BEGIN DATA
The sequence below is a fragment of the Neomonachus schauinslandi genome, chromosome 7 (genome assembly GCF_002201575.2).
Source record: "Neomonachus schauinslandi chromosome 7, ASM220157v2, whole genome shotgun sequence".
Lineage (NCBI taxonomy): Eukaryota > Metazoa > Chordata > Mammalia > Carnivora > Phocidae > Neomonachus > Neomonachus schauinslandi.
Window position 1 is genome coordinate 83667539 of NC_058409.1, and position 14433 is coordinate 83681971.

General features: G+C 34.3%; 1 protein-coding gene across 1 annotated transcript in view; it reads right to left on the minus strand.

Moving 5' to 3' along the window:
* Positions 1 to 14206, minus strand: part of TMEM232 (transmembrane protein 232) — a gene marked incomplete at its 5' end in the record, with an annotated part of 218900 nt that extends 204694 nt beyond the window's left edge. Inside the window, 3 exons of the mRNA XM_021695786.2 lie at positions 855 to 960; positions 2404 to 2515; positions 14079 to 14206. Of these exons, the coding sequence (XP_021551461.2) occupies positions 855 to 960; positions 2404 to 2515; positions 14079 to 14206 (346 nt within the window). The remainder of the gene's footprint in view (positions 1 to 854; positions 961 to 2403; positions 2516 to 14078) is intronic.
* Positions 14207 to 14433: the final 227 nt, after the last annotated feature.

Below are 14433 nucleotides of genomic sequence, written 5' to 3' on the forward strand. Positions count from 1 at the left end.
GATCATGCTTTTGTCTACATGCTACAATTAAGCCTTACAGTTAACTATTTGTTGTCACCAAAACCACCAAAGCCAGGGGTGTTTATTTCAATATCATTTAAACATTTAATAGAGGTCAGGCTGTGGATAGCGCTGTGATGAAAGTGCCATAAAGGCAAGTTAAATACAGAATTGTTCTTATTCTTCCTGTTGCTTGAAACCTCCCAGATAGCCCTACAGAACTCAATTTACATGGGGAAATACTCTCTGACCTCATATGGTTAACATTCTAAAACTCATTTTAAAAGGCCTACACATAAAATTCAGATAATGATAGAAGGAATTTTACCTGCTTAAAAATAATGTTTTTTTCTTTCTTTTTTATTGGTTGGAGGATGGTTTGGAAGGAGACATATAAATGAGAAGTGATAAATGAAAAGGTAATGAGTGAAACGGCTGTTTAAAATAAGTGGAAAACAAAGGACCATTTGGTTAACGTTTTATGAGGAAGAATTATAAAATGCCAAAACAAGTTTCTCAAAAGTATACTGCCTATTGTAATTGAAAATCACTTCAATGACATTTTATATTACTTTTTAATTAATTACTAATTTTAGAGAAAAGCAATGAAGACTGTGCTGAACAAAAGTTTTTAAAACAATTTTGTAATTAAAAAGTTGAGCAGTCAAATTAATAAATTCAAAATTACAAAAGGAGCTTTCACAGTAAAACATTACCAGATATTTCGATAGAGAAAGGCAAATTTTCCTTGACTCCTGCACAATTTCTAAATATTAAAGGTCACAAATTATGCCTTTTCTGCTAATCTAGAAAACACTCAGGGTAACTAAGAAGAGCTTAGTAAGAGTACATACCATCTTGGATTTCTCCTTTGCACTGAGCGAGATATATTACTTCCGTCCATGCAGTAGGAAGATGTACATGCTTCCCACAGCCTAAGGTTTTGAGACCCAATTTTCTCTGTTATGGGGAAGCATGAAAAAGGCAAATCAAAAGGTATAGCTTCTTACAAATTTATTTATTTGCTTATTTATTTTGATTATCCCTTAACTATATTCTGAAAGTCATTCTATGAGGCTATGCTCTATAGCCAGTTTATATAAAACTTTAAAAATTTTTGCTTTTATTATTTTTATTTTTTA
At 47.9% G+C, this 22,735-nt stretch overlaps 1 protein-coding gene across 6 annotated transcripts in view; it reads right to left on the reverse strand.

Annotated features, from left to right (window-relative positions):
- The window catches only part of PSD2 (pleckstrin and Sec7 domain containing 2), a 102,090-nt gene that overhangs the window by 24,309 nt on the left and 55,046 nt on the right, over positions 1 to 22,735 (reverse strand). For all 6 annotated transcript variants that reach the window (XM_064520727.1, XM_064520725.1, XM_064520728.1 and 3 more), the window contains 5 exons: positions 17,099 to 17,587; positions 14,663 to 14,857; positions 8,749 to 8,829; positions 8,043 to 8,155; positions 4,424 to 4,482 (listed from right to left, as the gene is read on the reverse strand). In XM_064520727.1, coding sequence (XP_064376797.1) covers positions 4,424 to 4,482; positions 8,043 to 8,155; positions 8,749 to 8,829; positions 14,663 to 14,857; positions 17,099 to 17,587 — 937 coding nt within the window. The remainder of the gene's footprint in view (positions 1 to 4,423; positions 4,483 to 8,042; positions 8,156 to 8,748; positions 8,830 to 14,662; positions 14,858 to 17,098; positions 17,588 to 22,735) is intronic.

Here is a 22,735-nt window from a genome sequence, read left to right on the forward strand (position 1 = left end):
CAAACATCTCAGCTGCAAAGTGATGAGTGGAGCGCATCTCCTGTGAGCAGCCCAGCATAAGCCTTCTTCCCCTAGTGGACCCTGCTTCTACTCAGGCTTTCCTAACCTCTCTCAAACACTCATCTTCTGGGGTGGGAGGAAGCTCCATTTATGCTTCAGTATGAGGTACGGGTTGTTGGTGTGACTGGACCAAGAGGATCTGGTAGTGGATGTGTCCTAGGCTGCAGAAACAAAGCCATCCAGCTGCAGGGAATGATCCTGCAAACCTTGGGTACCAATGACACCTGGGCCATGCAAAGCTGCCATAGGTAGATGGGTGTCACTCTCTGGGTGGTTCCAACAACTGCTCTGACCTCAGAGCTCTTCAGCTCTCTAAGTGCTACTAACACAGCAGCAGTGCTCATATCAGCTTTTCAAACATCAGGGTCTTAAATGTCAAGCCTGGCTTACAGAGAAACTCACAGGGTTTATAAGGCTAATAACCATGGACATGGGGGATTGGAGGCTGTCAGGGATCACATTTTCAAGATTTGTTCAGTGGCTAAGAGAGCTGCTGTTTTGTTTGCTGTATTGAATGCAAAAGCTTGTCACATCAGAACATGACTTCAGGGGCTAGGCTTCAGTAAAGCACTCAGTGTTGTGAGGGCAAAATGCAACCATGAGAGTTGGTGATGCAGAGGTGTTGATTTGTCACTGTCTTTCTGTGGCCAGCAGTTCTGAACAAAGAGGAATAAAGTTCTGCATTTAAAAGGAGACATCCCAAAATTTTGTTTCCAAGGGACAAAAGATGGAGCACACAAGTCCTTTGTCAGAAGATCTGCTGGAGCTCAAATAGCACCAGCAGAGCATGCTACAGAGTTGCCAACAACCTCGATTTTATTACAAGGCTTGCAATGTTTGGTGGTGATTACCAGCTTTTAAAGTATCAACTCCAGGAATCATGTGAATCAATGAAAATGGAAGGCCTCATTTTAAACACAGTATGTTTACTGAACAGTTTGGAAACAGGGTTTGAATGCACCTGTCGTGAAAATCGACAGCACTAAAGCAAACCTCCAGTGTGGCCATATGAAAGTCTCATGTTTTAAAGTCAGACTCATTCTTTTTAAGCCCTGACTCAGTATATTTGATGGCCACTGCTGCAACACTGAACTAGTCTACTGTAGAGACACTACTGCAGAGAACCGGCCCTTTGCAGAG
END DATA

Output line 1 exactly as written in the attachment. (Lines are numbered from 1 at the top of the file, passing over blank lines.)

The sequence below is a fragment of the Neomonachus schauinslandi genome, chromosome 7 (genome assembly GCF_002201575.2).